sustainable development

With recent political unrest building up in the war-torn East African country of Burundi, Colorado State University professor Dr. William M. Timpson was advised to postpone his planned travel to the country.  He had planned to visit Burundi this summer to continue his work in educating a new generation of leaders in peace-building and sustainable development.  However, he still plans to make the trip to Africa in January if it is safe to travel at that time.

For Sub-Saharan Africa, 2015 is a turning point. The summits on sustainable development, financing and climate change are swinging the spotlight not only onto Africa’s needs to accelerate development and adapt to global warming, but also onto the region’s urgent energy crisis. 

But this crisis is also a moment of great opportunity, as we demonstrate in the Africa Progress Report 2015, Power People Planet: Seizing Africa’s Energy and Climate Opportunities. Demand for modern energy is set to surge, fuelled by economic growth, demographic change and urbanisation. As the costs of low-carbon energy fall, Africa could leapfrog into a new era of power generation. Utility reform, new technologies and new business models could be as transformative in energy as the mobile phone has been in telecommunications.

The Africa Progress Report 2015 explains the bold steps that leaders globally and in Africa must take to achieve this vision. Above all, the report shows that the global climate moment is also Africa’s moment – Africa’s moment to lead the world.

Millions of pastoralists - from the Bedouin of North Africa to the Sherpa in Nepal and Navajo in North America - will benefit from a new online knowledge hub launched today by the United Nations that will help them raise their voices in international policy debates and share valuable information to strengthen their agricultural livelihoods.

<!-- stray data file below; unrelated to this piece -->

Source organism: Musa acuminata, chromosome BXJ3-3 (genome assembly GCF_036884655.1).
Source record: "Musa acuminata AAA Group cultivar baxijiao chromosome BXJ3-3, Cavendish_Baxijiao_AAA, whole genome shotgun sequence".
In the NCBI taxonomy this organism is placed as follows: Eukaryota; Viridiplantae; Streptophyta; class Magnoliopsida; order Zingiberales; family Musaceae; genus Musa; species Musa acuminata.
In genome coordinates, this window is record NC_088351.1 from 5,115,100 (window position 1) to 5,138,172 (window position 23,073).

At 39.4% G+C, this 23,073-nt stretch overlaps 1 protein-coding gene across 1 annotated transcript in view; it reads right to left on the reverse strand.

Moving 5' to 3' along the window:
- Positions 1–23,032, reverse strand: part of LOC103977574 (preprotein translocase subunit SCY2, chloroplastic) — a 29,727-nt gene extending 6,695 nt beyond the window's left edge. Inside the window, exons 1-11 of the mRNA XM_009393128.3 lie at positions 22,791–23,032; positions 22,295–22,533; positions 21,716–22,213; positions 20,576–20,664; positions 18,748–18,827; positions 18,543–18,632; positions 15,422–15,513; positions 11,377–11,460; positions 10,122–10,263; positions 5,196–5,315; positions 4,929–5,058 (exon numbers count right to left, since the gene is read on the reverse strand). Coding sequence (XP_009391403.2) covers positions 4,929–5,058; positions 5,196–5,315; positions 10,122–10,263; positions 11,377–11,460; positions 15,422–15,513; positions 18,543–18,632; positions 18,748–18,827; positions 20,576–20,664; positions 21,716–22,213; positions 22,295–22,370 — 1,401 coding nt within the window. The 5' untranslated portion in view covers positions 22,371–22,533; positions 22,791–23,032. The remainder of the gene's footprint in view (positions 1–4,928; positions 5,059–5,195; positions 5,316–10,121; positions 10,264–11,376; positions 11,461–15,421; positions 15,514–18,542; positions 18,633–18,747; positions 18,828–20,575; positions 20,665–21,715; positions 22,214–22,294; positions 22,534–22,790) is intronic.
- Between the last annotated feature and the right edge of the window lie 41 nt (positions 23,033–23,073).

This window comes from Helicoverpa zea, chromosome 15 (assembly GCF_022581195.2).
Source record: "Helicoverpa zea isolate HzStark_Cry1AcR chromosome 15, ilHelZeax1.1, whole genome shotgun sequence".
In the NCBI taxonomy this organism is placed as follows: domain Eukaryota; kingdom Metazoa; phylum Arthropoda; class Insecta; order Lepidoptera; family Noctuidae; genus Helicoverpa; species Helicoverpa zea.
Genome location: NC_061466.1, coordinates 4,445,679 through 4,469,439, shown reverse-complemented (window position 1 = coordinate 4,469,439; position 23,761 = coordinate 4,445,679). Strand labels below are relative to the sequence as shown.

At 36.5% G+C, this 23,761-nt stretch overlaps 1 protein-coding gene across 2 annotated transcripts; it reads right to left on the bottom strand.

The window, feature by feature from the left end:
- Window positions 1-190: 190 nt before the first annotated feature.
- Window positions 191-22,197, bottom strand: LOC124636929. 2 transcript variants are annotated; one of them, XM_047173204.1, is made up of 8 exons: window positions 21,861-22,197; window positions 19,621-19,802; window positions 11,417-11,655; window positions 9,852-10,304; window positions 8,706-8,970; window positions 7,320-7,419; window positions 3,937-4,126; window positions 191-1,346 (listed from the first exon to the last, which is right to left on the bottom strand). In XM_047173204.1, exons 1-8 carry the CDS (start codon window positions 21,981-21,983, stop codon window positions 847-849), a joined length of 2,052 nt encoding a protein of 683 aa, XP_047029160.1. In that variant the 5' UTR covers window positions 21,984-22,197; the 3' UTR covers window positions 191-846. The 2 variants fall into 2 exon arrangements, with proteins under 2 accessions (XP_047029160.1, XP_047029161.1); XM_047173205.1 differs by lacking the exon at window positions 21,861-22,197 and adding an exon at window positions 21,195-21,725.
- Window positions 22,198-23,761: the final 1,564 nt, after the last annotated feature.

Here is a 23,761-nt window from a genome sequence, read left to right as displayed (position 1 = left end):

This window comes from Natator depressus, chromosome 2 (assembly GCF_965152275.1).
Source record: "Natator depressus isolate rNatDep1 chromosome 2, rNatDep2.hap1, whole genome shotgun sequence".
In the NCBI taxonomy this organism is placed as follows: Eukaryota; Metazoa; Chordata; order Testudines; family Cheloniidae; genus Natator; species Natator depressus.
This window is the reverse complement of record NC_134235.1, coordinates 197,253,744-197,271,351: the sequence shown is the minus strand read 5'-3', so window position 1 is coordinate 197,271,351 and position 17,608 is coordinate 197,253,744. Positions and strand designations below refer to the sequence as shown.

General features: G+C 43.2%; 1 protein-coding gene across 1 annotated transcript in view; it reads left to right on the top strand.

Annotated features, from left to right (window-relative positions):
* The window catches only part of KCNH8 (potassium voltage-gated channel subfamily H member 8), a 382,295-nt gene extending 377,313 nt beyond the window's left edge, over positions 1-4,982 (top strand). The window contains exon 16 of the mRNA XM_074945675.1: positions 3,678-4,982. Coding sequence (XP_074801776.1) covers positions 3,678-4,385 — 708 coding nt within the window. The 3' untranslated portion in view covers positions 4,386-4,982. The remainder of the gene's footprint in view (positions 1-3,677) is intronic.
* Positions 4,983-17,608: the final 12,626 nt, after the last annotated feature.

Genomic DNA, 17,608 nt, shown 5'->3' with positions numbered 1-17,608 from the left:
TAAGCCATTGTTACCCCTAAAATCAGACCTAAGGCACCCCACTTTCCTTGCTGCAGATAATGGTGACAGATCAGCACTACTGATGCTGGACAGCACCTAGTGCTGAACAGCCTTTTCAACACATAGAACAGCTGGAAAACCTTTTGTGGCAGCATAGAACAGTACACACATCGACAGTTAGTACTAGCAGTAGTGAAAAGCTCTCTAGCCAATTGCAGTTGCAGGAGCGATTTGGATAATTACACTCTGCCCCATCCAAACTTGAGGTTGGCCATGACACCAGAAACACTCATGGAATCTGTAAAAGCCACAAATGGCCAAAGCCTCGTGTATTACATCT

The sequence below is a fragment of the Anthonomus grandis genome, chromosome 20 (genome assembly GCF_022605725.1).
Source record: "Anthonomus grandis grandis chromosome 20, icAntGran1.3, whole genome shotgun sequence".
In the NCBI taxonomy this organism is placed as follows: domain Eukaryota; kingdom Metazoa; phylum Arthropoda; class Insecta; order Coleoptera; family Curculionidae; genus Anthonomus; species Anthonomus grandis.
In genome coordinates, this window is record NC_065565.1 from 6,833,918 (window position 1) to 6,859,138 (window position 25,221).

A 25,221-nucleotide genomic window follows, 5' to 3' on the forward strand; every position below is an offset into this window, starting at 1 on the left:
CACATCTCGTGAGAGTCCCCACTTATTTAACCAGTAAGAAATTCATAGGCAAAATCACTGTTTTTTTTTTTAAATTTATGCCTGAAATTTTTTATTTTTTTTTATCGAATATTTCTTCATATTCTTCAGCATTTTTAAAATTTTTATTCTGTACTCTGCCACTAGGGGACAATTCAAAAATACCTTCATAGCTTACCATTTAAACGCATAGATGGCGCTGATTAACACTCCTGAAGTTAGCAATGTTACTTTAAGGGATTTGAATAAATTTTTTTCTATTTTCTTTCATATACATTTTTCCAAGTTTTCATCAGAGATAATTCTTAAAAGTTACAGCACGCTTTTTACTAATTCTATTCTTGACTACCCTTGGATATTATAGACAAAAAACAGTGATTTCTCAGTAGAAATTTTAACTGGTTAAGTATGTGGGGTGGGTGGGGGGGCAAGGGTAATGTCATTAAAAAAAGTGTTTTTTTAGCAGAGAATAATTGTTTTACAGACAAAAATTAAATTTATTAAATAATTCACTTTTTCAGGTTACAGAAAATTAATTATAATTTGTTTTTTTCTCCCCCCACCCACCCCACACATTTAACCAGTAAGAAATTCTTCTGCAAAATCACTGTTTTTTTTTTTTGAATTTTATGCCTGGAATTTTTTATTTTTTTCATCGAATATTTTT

Monrovia — Liberia's Finance Minister, Amara Konneh has highlighted that the Liberia Water and Sewer Corporation has started to prove its ability to deliver on promises while at the same time accounting for funds provided by the government for capital investment projects aimed at delivering what he referred to as a "basic human rights."

An initiative to reduce greenhouse gas emissions from landfill sites in Cameroon cannot be expanded to other Central African countries as planned due to a lack of income from the troubled global carbon market, while facilities to convert trapped methane into cheap cooking gas have also been put on hold.

pastoralism and development in Africa cover page

Pastoralism and development in Africa gives a view of ‘development at the margins’ in the pastoral areas of the Horn of Africa. Edited by Andy Catley, Jeremy Lind and Ian Scoones, this book highlights innovation and entrepreneurialism, cooperation, networking and diverse approaches which are rarely in line with standard development prescriptions. 

Want to help someone? Shut up and listen!

When most well-intentioned aid workers hear of a problem they think they can fix, they go to work. This, Ernesto Sirolli suggests, is naïve. In this funny and impassioned talk, he proposes that the first step is to listen to the people you're trying to help, and tap into their own entrepreneurial spirit. 

In sub-Saharan Africa, land acquisitions are on the rise and investment trends are shifting.  Many countries in sub-Saharan Africa have liberal investment laws and generous tax incentives, but laws governing customary land-use rights and ownership are weak. Negotiations for land occur completely outside any existing statutory legal frameworks, increasing the need to close tax loopholes and improve legal frameworks. The Center for International Forestry Research (CIFOR) is working in conjunction with the International Development Law Organization (IDLO) to help governments and civil society reform laws to promote peace, justice, sustainable development and economic opportunity.

A new, green building technology has been introduced in Kenya that may offer an alternative and cost-effective solution to building homes that eliminates the need for stone and timber.  In many cases, this seems like a win-win for local communities and conservationists alike.  Advantages of Expanded polystyrene (EPS) panels include; a) more cost-effective than traditional building materials, b) require less time to construct, c) made with recyclable materials, d) eliminates the need for timber so it can decrease pressure on forest ecosystems.  However, some argue that the technology might yet not be affordable enough for those living on the margins.

Subscribe to RSS - sustainable development